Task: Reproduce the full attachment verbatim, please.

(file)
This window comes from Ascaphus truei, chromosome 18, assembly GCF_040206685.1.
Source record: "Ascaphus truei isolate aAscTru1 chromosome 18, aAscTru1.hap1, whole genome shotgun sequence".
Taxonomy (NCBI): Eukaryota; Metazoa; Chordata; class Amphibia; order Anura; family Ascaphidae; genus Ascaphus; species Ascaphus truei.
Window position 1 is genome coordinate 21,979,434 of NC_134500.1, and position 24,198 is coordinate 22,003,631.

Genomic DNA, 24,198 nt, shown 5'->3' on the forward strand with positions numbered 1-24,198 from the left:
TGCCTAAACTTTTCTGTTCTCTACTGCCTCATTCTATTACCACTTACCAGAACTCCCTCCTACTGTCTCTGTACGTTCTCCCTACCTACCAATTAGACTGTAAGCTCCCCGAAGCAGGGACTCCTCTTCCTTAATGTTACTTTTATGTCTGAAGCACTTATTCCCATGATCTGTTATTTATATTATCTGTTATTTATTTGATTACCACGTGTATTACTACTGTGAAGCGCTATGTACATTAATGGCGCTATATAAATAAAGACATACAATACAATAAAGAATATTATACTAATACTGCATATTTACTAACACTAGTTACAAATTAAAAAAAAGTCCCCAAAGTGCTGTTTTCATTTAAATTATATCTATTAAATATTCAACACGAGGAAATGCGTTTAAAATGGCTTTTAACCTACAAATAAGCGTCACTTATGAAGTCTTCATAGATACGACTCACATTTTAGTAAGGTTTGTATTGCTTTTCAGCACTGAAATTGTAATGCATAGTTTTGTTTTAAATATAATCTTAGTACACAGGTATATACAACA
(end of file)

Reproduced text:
This window comes from Ascaphus truei, chromosome 18, assembly GCF_040206685.1.
Source record: "Ascaphus truei isolate aAscTru1 chromosome 18, aAscTru1.hap1, whole genome shotgun sequence".
Taxonomy (NCBI): Eukaryota; Metazoa; Chordata; class Amphibia; order Anura; family Ascaphidae; genus Ascaphus; species Ascaphus truei.
Window position 1 is genome coordinate 21,979,434 of NC_134500.1, and position 24,198 is coordinate 22,003,631.

Genomic DNA, 24,198 nt, shown 5'->3' on the forward strand with positions numbered 1-24,198 from the left:
TGCCTAAACTTTTCTGTTCTCTACTGCCTCATTCTATTACCACTTACCAGAACTCCCTCCTACTGTCTCTGTACGTTCTCCCTACCTACCAATTAGACTGTAAGCTCCCCGAAGCAGGGACTCCTCTTCCTTAATGTTACTTTTATGTCTGAAGCACTTATTCCCATGATCTGTTATTTATATTATCTGTTATTTATTTGATTACCACGTGTATTACTACTGTGAAGCGCTATGTACATTAATGGCGCTATATAAATAAAGACATACAATACAATAAAGAATATTATACTAATACTGCATATTTACTAACACTAGTTACAAATTAAAAAAAAGTCCCCAAAGTGCTGTTTTCATTTAAATTATATCTATTAAATATTCAACACGAGGAAATGCGTTTAAAATGGCTTTTAACCTACAAATAAGCGTCACTTATGAAGTCTTCATAGATACGACTCACATTTTAGTAAGGTTTGTATTGCTTTTCAGCACTGAAATTGTAATGCATAGTTTTGTTTTAAATATAATCTTAGTACACAGGTATATACAACA